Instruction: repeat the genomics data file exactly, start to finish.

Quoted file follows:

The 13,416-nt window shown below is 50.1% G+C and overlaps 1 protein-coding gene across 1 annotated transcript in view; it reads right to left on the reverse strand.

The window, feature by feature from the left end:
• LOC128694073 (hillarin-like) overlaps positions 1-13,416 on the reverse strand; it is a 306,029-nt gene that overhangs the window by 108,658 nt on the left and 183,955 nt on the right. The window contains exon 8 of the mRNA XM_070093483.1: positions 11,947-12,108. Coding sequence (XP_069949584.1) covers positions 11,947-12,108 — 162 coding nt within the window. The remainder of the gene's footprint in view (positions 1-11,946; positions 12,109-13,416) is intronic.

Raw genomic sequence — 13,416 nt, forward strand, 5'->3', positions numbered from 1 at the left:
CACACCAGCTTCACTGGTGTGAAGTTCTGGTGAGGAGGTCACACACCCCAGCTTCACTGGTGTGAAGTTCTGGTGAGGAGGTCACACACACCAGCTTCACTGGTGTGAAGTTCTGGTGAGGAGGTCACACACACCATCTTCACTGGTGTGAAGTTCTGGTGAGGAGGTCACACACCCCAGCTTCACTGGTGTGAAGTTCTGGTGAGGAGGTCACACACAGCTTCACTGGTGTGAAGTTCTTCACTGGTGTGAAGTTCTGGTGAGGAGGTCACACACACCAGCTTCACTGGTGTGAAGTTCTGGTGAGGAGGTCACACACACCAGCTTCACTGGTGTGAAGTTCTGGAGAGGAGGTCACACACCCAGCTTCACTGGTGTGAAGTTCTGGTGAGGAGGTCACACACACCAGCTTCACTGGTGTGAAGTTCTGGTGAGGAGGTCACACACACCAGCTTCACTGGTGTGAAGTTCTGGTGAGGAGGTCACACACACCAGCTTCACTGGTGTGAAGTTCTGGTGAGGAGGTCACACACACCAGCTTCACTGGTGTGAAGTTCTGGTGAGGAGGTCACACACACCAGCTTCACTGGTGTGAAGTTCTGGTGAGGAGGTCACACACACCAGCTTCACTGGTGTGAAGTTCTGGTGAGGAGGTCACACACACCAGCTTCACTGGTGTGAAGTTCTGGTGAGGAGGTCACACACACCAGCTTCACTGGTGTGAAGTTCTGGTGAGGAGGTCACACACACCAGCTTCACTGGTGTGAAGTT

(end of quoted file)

The 13,416-nt window shown below is 50.1% G+C and overlaps 1 protein-coding gene across 1 annotated transcript in view; it reads right to left on the reverse strand.

The window, feature by feature from the left end:
• LOC128694073 (hillarin-like) overlaps positions 1-13,416 on the reverse strand; it is a 306,029-nt gene that overhangs the window by 108,658 nt on the left and 183,955 nt on the right. The window contains exon 8 of the mRNA XM_070093483.1: positions 11,947-12,108. Coding sequence (XP_069949584.1) covers positions 11,947-12,108 — 162 coding nt within the window. The remainder of the gene's footprint in view (positions 1-11,946; positions 12,109-13,416) is intronic.

Raw genomic sequence — 13,416 nt, forward strand, 5'->3', positions numbered from 1 at the left:
CACACCAGCTTCACTGGTGTGAAGTTCTGGTGAGGAGGTCACACACCCCAGCTTCACTGGTGTGAAGTTCTGGTGAGGAGGTCACACACACCAGCTTCACTGGTGTGAAGTTCTGGTGAGGAGGTCACACACACCATCTTCACTGGTGTGAAGTTCTGGTGAGGAGGTCACACACCCCAGCTTCACTGGTGTGAAGTTCTGGTGAGGAGGTCACACACAGCTTCACTGGTGTGAAGTTCTTCACTGGTGTGAAGTTCTGGTGAGGAGGTCACACACACCAGCTTCACTGGTGTGAAGTTCTGGTGAGGAGGTCACACACACCAGCTTCACTGGTGTGAAGTTCTGGAGAGGAGGTCACACACCCAGCTTCACTGGTGTGAAGTTCTGGTGAGGAGGTCACACACACCAGCTTCACTGGTGTGAAGTTCTGGTGAGGAGGTCACACACACCAGCTTCACTGGTGTGAAGTTCTGGTGAGGAGGTCACACACACCAGCTTCACTGGTGTGAAGTTCTGGTGAGGAGGTCACACACACCAGCTTCACTGGTGTGAAGTTCTGGTGAGGAGGTCACACACACCAGCTTCACTGGTGTGAAGTTCTGGTGAGGAGGTCACACACACCAGCTTCACTGGTGTGAAGTTCTGGTGAGGAGGTCACACACACCAGCTTCACTGGTGTGAAGTTCTGGTGAGGAGGTCACACACACCAGCTTCACTGGTGTGAAGTTCTGGTGAGGAGGTCACACACACCAGCTTCACTGGTGTGAAGTT